First, the good news. AP has made a quantum leap in quality in The Formula:
China claims Taiwan is its own territory, to be brought under its control by force if necessary. Tsai's election upended Beijing's strategy of using economic inducements to convince Taiwanese that political unification is not only inevitable but also in their best interests.Depending on what you mean by "unified" AP is wrong to say for those four years Taiwan was "unified" -- the ROC occupied it on behalf of the wartime Allies and it was not (and is not) part of China. But note the care that AP takes to present the Taiwan side in this, and also to correctly define the 1992 Consensus (not even mentioned!!!) as what it is: the demand that Tsai say Taiwan is part of China. This is a thing lovely to see. Mega kudos and beers on me, if I ever meet this writer.
Tsai's Democratic Progressive Party holds a strong legislative majority and favors Taiwan's formal independence from China, although she has taken no steps toward that goal.
Despite that, her refusal to endorse the concept of a single Chinese nation prompted Beijing to suspend the liaison contacts days after her inauguration, in an attempt to ratchet up pressure on her.
Although China says Taiwan has been part of its territory since ancient times, the two sides have only been unified for four of the past 120 years, splitting most recently amid the Chinese civil war in 1949. Taiwan does not acknowledge Beijing's claim of authority over it, while surveys show an overwhelming majority of Taiwanese favor maintaining their current state of de-facto independence.
Aside: My observant friend pointed out to me another fascinating aspect of Tsai's apology to the aborigines: her apology re-orients all groups on the state as a neutral arbitrator with all citizens having a state-based citizenship, rather than the KMT vision of a ethnic-colonial state with a Han ruling elite redefining and then playing off local ethnic groups against each other to maintain power (a classic imperial ruling mode). Creating a neutral and Taiwan-centered State is a key yet little noted aspect of the post colonial transition Tsai must manage.
Sadly, the last week saw two hit pieces on the Tsai Administration, President Tsai Ing-wen ‘losing control’ of Taiwan’s pro-independence camp from Lawrence Chung in SCMP, whose pro-China/KMT political stance is obvious, the other from Ralph Jennings in the LA Times, Taiwan's ties with China slip as new president fumbles for a formula. Both hit pieces open with headlines that emphasize the President is losing control and directionless.
The Chung piece, despite its political views (even quoting those unnamed analysts) was actually more balanced: it gave views from the Green camp in last two paragraphs (placed where they could be most easily cut by the editor, but still...). The Jennings piece contains little of such balance and worse, is studded with erroneous claims and KMT propaganda attacks. Let's look at that headline:
Taiwan's ties with China slip as new president fumbles for a formulaThe direction of the attack is obvious from the beginning...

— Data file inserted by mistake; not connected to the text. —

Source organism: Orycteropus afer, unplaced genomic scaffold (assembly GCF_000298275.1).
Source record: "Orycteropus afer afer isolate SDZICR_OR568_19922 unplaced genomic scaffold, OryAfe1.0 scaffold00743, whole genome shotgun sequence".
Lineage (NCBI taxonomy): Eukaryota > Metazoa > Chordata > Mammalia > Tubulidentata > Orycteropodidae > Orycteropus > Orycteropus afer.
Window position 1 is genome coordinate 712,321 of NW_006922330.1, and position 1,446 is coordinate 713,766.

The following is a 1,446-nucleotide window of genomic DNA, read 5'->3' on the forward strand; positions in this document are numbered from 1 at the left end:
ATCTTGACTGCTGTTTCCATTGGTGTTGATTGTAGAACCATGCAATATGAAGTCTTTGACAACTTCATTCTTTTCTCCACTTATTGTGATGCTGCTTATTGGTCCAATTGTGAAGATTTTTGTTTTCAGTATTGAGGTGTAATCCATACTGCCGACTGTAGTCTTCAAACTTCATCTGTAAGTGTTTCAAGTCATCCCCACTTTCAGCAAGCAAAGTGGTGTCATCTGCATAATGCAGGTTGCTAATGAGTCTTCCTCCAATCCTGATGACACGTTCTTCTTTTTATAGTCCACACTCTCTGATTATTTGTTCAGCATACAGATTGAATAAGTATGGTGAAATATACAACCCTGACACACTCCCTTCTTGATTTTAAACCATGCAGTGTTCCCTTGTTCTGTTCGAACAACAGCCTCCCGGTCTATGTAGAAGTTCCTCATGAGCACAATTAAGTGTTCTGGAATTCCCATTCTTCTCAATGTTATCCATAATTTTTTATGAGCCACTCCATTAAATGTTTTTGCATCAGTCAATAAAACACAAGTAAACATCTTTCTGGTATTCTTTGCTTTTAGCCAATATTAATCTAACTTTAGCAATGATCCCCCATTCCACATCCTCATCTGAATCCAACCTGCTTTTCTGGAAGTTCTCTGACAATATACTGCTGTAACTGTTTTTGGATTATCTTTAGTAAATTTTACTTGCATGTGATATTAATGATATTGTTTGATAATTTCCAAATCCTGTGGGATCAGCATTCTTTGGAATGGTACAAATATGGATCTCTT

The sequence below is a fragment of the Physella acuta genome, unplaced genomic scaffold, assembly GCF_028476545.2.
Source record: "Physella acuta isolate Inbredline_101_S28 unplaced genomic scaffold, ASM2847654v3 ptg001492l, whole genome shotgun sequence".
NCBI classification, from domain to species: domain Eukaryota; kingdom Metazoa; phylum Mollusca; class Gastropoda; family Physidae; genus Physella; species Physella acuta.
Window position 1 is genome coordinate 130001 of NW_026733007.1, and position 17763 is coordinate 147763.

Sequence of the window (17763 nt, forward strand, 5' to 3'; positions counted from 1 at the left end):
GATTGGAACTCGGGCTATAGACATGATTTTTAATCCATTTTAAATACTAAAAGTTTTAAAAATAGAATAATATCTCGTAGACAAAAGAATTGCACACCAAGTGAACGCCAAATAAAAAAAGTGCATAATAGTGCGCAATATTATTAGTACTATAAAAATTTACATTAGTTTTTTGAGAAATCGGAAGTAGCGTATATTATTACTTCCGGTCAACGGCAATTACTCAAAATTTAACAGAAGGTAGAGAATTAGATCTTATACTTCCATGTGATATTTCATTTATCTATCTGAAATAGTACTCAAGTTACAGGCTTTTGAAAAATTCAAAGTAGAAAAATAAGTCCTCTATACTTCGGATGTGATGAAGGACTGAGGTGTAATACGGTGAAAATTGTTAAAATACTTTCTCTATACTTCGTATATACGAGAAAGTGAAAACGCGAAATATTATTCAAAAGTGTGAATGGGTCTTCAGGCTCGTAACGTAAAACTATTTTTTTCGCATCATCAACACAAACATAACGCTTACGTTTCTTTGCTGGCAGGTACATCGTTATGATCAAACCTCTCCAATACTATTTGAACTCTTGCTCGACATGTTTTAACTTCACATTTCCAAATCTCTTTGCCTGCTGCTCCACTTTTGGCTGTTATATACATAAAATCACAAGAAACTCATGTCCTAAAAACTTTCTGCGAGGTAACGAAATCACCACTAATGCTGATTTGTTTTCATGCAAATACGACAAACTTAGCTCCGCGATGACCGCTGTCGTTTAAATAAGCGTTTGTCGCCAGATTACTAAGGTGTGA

It demanded stronger safety measures for its travelers on the island. Chinese state media warned that tourists might stop going to Taiwan.
But since Taiwan’s new president, Tsai Ing-wen, took office in May, China has grown surlier and no one is sure how much further it will go. And the abrasiveness cuts both ways: Despite the pledge to help families in the tour bus disaster, Tsai is considerably less conciliatory to China than her predecessor.Kudos for the first sentence -- so rare in the international media to see agency forthrightly assigned to China. But then comes the false equivalence between aggressor and victim: “abrasiveness cuts both ways”. Apparently resisting annexation is “abrasive”. And of course the global media double standard: Baltic Republics resisting Russian expansion? Plucky heroic democracies. Tibet and Xinjiang? How sad. Taiwan resisting Chinese expansion? Abrasive!
Please concretely identify an "abrasive" comment from Tsai Ing-wen on China since becoming President.
Also Ma was not "conciliatory". His party was actively allied with the CCP in annexing Taiwan to China. But none of that ever appears in the western media. Jennings even quotes the MAC:
“We need to know people’s views and keep listening to other people’s voices,” said Chiu Chui-cheng, spokesman for Taiwan’s China policymaking body, the Mainland Affairs Council. “With so much flexibility and goodwill, we think China should show support and understanding.”Very conciliatory language. But apparently it's "abrasive".
“President Tsai is still trying to find a solution,” said Liu Yi-jiun, public affairs professor at Fo Guang University in Taiwan. “She’s entering … the tunnel and she’s still far away from the end. ... She needs to say something not to discourage the Chinese leaders.”Liu Yi-jiun’s web page at the university is here. In fact if you search the name, the vast majority of hits are from… Ralph Jennings’ articles. Despite the large number of observant, heavyweight journalists, academics, commentators, and political players in the capital, Jennings draws quotes monotonously from an academic at a second-tier university in the hills outside Taipei.
Apparently it never occurs to these commentators or writers that Tsai might know what she was doing and it is they who are clueless. But then "Tsai is smarter than us" wouldn't make good copy...
Beijing wants Tsai’s administration to enter a dialogue in which each side casts itself as part of a single entity known as China, though subject to different interpretations — a bit like China’s “one country, two systems” approach to Hong Kong.This is just a plain error: Beijing has NEVER accepted the “two interpretations” codicil. That that claim is KMT propaganda. Beijing does not want Tsai to "enter into a dialogue". It wants Tsai to say that Taiwan is part of China.
Progress: in several of the last few articles I have seen, the bogus term 1992 Consensus has entirely disappeared. Apparently even editors in newsrooms far away have realized it is bullshit and are now searching for formulas to represent it.
Complicating matters are the China-related mishaps, including the bus fire, that have mounted quickly under Tsai’s watch.That and the errant missile are the only China-related mishaps. The others named below it either have nada to do with China, or were caused by China. Such problems occur at the same rate as during other presidencies (remember the falling crane, the train derailment on Alishan, the Suhua Highway Bus Crash, or the 2015 Transasia airplane crash? All killed Chinese tourists), but if that were said, Jennings' "mounted quickly" narrative would disappear. In fact tourism is dangerous and Chinese (and all other!) tourists are regularly involved in deadly incidents of all kind all over the world, but why provide context? Too rational, that...